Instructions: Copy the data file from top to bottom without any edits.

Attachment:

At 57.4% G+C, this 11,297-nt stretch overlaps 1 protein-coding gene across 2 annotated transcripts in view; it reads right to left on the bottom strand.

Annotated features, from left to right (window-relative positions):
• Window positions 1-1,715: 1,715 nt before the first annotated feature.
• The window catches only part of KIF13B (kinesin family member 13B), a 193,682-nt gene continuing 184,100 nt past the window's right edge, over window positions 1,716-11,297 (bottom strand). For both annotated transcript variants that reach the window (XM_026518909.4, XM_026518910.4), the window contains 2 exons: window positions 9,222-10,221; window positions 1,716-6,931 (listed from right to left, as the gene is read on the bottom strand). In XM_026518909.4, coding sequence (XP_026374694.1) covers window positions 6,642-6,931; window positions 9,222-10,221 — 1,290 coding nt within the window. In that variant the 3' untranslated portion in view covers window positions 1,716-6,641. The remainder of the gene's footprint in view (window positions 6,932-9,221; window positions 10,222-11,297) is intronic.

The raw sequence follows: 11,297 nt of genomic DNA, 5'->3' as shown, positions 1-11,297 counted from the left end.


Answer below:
At 57.4% G+C, this 11,297-nt stretch overlaps 1 protein-coding gene across 2 annotated transcripts in view; it reads right to left on the bottom strand.

Annotated features, from left to right (window-relative positions):
• Window positions 1-1,715: 1,715 nt before the first annotated feature.
• The window catches only part of KIF13B (kinesin family member 13B), a 193,682-nt gene continuing 184,100 nt past the window's right edge, over window positions 1,716-11,297 (bottom strand). For both annotated transcript variants that reach the window (XM_026518909.4, XM_026518910.4), the window contains 2 exons: window positions 9,222-10,221; window positions 1,716-6,931 (listed from right to left, as the gene is read on the bottom strand). In XM_026518909.4, coding sequence (XP_026374694.1) covers window positions 6,642-6,931; window positions 9,222-10,221 — 1,290 coding nt within the window. In that variant the 3' untranslated portion in view covers window positions 1,716-6,641. The remainder of the gene's footprint in view (window positions 6,932-9,221; window positions 10,222-11,297) is intronic.

The raw sequence follows: 11,297 nt of genomic DNA, 5'->3' as shown, positions 1-11,297 counted from the left end.